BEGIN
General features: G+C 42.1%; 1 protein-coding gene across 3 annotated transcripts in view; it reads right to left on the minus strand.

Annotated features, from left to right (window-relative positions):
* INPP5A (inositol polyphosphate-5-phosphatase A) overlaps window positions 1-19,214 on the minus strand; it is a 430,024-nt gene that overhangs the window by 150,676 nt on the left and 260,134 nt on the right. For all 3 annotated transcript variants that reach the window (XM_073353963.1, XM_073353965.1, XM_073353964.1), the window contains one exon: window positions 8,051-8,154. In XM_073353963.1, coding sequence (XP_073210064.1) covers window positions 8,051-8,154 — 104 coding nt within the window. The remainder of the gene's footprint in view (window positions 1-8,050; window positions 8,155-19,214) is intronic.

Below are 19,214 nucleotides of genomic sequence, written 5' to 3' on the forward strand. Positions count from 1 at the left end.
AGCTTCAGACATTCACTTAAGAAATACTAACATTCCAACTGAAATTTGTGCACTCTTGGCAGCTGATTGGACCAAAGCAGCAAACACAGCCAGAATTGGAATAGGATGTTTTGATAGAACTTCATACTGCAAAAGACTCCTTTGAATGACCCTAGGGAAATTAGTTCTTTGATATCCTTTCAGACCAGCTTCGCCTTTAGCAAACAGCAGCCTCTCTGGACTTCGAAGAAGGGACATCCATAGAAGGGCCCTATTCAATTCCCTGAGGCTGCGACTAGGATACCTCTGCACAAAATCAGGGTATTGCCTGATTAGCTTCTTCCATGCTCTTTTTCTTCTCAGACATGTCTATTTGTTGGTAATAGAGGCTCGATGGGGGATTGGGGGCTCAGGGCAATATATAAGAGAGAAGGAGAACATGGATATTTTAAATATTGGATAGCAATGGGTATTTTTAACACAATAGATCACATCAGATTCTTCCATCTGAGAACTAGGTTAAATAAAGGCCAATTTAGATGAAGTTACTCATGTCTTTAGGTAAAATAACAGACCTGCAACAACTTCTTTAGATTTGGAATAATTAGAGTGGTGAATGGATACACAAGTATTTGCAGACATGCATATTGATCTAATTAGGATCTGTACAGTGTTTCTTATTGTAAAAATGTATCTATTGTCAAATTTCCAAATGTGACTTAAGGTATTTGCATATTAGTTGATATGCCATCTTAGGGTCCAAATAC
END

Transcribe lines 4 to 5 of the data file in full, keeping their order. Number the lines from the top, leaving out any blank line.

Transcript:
Below are 19,214 nucleotides of genomic sequence, written 5' to 3' on the forward strand. Positions count from 1 at the left end.
AGCTTCAGACATTCACTTAAGAAATACTAACATTCCAACTGAAATTTGTGCACTCTTGGCAGCTGATTGGACCAAAGCAGCAAACACAGCCAGAATTGGAATAGGATGTTTTGATAGAACTTCATACTGCAAAAGACTCCTTTGAATGACCCTAGGGAAATTAGTTCTTTGATATCCTTTCAGACCAGCTTCGCCTTTAGCAAACAGCAGCCTCTCTGGACTTCGAAGAAGGGACATCCATAGAAGGGCCCTATTCAATTCCCTGAGGCTGCGACTAGGATACCTCTGCACAAAATCAGGGTATTGCCTGATTAGCTTCTTCCATGCTCTTTTTCTTCTCAGACATGTCTATTTGTTGGTAATAGAGGCTCGATGGGGGATTGGGGGCTCAGGGCAATATATAAGAGAGAAGGAGAACATGGATATTTTAAATATTGGATAGCAATGGGTATTTTTAACACAATAGATCACATCAGATTCTTCCATCTGAGAACTAGGTTAAATAAAGGCCAATTTAGATGAAGTTACTCATGTCTTTAGGTAAAATAACAGACCTGCAACAACTTCTTTAGATTTGGAATAATTAGAGTGGTGAATGGATACACAAGTATTTGCAGACATGCATATTGATCTAATTAGGATCTGTACAGTGTTTCTTATTGTAAAAATGTATCTATTGTCAAATTTCCAAATGTGACTTAAGGTATTTGCATATTAGTTGATATGCCATCTTAGGGTCCAAATAC